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dc.contributor.authorCawood, Peter Anthony
dc.contributor.authorStrachan, Robin A.
dc.contributor.authorPisarevsky, Sergei A.
dc.contributor.authorGladkochub, Dmitry P.
dc.contributor.authorMurphy, J. Brendan
dc.date.accessioned2016-06-09T09:30:04Z
dc.date.available2016-06-09T09:30:04Z
dc.date.issued2016-09-01
dc.identifier.citationCawood , P A , Strachan , R A , Pisarevsky , S A , Gladkochub , D P & Murphy , J B 2016 , ' Linking collisional and accretionary orogens during Rodinia assembly and breakup : implications for models of supercontinent cycles ' , Earth and Planetary Science Letters , vol. 449 , pp. 118-126 . https://doi.org/10.1016/j.epsl.2016.05.049en
dc.identifier.issn0012-821X
dc.identifier.otherPURE: 243133128
dc.identifier.otherPURE UUID: f3e8d6a9-d225-40df-aa71-5377fd7b8af6
dc.identifier.otherScopus: 84976315489
dc.identifier.otherWOS: 000380419700013
dc.identifier.urihttp://hdl.handle.net/10023/8956
dc.descriptionWe acknowledge support from our respective funding agencies (NERC grant NE/J021822/1, and NSERC Canada).en
dc.description.abstractPeriodic assembly and dispersal of continental fragments has been a characteristic of the solid Earth for much of its history. Geodynamic drivers of this cyclic activity are inferred to be either top-down processes related to near surface lithospheric stresses at plate boundaries or bottom-up processes related to mantle convection and, in particular, mantle plumes, or some combination of the two. Analysis of the geological history of Rodinian crustal blocks suggests that internal rifting and breakup of the supercontinent were linked to the initiation of subduction and development of accretionary orogens around its periphery. Thus, breakup was a top-down instigated process. The locus of convergence was initially around north-eastern and northern Laurentia in the early Neoproterozoic before extending to outboard of Amazonia and Africa, including Avalonia–Cadomia, and arcs outboard of Siberia and eastern to northern Baltica in the mid-Neoproterozoic (∼760 Ma). The duration of subduction around the periphery of Rodinia coincides with the interval of lithospheric extension within the supercontinent, including the opening of the proto-Pacific at ca. 760 Ma and the commencement of rifting in east Laurentia. Final development of passive margin successions around Laurentia, Baltica and Siberia was not completed until the late Neoproterozoic to early Paleozoic (ca. 570–530 Ma), which corresponds with the termination of convergent plate interactions that gave rise to Gondwana and the consequent relocation of subduction zones to the periphery of this supercontinent. The temporal link between external subduction and internal extension suggests that breakup was initiated by a top-down process driven by accretionary tectonics along the periphery of the supercontinent. Plume-related magmatism may be present at specific times and in specific places during breakup but is not the prime driving force. Comparison of the Rodinia record of continental assembly and dispersal with that for Nuna, Gondwana and Pangea suggests grouping into two supercycles in which Nuna and Gondwana underwent only partial or no break-up phase prior to their incorporation into Rodinia and Pangea respectively. It was only after this final phase of assembly that the supercontinents then underwent full dispersal.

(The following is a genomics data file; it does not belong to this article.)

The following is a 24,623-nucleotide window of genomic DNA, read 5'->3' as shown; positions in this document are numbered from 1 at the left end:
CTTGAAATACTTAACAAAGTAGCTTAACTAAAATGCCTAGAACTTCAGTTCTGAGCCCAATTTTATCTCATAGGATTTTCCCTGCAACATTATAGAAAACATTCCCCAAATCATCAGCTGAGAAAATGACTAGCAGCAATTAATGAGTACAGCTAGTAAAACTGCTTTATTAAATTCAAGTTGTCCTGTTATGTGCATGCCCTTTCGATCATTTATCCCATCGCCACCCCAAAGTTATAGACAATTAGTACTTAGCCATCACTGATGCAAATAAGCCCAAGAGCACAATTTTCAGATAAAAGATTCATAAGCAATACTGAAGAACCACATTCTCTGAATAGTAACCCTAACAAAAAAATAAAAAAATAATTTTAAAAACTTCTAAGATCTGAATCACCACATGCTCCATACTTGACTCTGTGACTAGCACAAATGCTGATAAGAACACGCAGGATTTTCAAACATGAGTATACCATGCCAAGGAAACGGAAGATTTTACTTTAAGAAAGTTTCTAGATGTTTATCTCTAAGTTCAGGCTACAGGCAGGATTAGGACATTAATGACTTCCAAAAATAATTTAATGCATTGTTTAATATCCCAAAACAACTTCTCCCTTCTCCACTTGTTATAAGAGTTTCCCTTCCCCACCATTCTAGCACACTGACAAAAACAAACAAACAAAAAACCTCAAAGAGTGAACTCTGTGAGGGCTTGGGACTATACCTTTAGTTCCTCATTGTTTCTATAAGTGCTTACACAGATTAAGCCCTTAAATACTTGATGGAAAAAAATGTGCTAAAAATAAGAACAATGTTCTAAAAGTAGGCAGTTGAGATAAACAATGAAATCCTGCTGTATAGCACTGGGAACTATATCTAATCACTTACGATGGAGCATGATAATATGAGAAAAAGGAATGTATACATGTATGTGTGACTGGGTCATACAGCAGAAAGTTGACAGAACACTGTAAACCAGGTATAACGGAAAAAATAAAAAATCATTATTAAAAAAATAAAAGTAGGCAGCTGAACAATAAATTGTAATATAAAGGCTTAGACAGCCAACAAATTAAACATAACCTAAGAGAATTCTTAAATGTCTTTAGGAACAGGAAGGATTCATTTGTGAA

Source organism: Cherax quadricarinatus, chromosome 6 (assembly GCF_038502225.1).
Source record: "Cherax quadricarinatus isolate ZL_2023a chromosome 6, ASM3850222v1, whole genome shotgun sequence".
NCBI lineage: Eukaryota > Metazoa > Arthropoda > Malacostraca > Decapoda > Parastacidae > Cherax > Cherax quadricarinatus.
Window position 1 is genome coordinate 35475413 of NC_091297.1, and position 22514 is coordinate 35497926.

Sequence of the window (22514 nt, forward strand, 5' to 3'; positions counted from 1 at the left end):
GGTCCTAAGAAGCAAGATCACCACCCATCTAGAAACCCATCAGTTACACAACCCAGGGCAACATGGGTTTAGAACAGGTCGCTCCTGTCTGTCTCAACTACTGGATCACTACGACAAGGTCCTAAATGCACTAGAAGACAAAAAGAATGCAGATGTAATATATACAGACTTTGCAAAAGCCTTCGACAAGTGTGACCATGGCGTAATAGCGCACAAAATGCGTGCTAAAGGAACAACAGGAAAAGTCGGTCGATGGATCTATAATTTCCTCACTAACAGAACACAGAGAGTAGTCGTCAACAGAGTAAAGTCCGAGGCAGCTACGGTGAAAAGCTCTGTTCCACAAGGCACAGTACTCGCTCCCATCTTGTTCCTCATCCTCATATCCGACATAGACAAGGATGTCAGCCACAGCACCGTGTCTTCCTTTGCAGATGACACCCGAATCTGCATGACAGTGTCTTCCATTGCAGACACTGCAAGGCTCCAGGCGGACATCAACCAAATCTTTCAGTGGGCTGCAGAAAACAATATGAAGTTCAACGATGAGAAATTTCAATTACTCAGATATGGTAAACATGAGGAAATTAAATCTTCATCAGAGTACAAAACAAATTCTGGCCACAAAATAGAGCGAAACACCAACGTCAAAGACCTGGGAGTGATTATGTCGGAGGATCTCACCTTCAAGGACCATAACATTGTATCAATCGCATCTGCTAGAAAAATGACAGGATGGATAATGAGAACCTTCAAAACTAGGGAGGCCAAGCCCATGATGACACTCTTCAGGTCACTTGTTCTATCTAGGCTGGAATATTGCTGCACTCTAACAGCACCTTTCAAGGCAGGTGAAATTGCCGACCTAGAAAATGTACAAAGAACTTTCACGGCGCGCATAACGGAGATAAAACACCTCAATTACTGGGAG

dc.format.extent9
dc.language.isoeng
dc.relation.ispartofEarth and Planetary Science Lettersen
dc.rights© 2016 The Author(s). Published by Elsevier B.V. This is an open access article under the CC BY license (http://creativecommons.org/licenses/by/4.0/).en
dc.subjectRodiniaen
dc.subjectSupercontinenten
dc.subjectTop downen
dc.subjectBottom upen
dc.subjectNeoproterozoicen
dc.subjectGE Environmental Sciencesen
dc.subjectNDASen
dc.subject.lccGEen
dc.titleLinking collisional and accretionary orogens during Rodinia assembly and breakup : implications for models of supercontinent cyclesen
dc.typeJournal articleen
dc.description.versionPublisher PDFen
dc.contributor.institutionUniversity of St Andrews.Earth and Environmental Sciencesen
dc.contributor.institutionUniversity of St Andrews.School of Geography and Geosciencesen
dc.contributor.institutionUniversity of St Andrews.Scottish Oceans Instituteen
dc.contributor.institutionUniversity of St Andrews.St Andrews Isotope Geochemistryen
dc.identifier.doihttps://doi.org/10.1016/j.epsl.2016.05.049
dc.description.statusPeer revieweden


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